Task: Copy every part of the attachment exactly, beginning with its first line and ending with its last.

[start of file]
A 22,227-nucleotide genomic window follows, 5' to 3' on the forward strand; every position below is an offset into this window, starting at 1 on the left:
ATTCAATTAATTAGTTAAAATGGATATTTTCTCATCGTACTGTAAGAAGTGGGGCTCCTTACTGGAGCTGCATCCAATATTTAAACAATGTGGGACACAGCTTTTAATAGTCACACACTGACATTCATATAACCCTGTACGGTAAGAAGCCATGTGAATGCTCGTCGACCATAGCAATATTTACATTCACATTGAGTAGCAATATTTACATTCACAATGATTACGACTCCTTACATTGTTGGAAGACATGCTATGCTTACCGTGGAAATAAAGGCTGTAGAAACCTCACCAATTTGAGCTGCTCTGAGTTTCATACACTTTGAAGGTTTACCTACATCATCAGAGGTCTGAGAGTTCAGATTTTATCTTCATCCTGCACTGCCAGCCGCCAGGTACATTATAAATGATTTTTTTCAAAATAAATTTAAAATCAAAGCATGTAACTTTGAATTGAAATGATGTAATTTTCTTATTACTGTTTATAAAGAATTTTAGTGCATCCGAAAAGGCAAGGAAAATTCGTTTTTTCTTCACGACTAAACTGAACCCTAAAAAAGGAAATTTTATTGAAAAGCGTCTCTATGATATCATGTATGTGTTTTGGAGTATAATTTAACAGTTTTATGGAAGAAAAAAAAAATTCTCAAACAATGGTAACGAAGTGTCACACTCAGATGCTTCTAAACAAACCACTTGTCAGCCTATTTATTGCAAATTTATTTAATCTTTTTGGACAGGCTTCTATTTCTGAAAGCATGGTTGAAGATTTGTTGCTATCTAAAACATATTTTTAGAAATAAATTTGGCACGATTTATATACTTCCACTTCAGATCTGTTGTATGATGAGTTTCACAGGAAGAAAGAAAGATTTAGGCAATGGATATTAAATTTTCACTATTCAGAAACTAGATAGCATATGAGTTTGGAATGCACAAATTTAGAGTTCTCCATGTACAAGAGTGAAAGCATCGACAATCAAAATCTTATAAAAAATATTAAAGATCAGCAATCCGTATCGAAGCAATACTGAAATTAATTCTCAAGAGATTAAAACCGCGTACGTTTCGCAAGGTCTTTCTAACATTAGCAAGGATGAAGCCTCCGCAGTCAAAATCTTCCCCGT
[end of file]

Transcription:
A 22,227-nucleotide genomic window follows, 5' to 3' on the forward strand; every position below is an offset into this window, starting at 1 on the left:
ATTCAATTAATTAGTTAAAATGGATATTTTCTCATCGTACTGTAAGAAGTGGGGCTCCTTACTGGAGCTGCATCCAATATTTAAACAATGTGGGACACAGCTTTTAATAGTCACACACTGACATTCATATAACCCTGTACGGTAAGAAGCCATGTGAATGCTCGTCGACCATAGCAATATTTACATTCACATTGAGTAGCAATATTTACATTCACAATGATTACGACTCCTTACATTGTTGGAAGACATGCTATGCTTACCGTGGAAATAAAGGCTGTAGAAACCTCACCAATTTGAGCTGCTCTGAGTTTCATACACTTTGAAGGTTTACCTACATCATCAGAGGTCTGAGAGTTCAGATTTTATCTTCATCCTGCACTGCCAGCCGCCAGGTACATTATAAATGATTTTTTTCAAAATAAATTTAAAATCAAAGCATGTAACTTTGAATTGAAATGATGTAATTTTCTTATTACTGTTTATAAAGAATTTTAGTGCATCCGAAAAGGCAAGGAAAATTCGTTTTTTCTTCACGACTAAACTGAACCCTAAAAAAGGAAATTTTATTGAAAAGCGTCTCTATGATATCATGTATGTGTTTTGGAGTATAATTTAACAGTTTTATGGAAGAAAAAAAAAATTCTCAAACAATGGTAACGAAGTGTCACACTCAGATGCTTCTAAACAAACCACTTGTCAGCCTATTTATTGCAAATTTATTTAATCTTTTTGGACAGGCTTCTATTTCTGAAAGCATGGTTGAAGATTTGTTGCTATCTAAAACATATTTTTAGAAATAAATTTGGCACGATTTATATACTTCCACTTCAGATCTGTTGTATGATGAGTTTCACAGGAAGAAAGAAAGATTTAGGCAATGGATATTAAATTTTCACTATTCAGAAACTAGATAGCATATGAGTTTGGAATGCACAAATTTAGAGTTCTCCATGTACAAGAGTGAAAGCATCGACAATCAAAATCTTATAAAAAATATTAAAGATCAGCAATCCGTATCGAAGCAATACTGAAATTAATTCTCAAGAGATTAAAACCGCGTACGTTTCGCAAGGTCTTTCTAACATTAGCAAGGATGAAGCCTCCGCAGTCAAAATCTTCCCCGT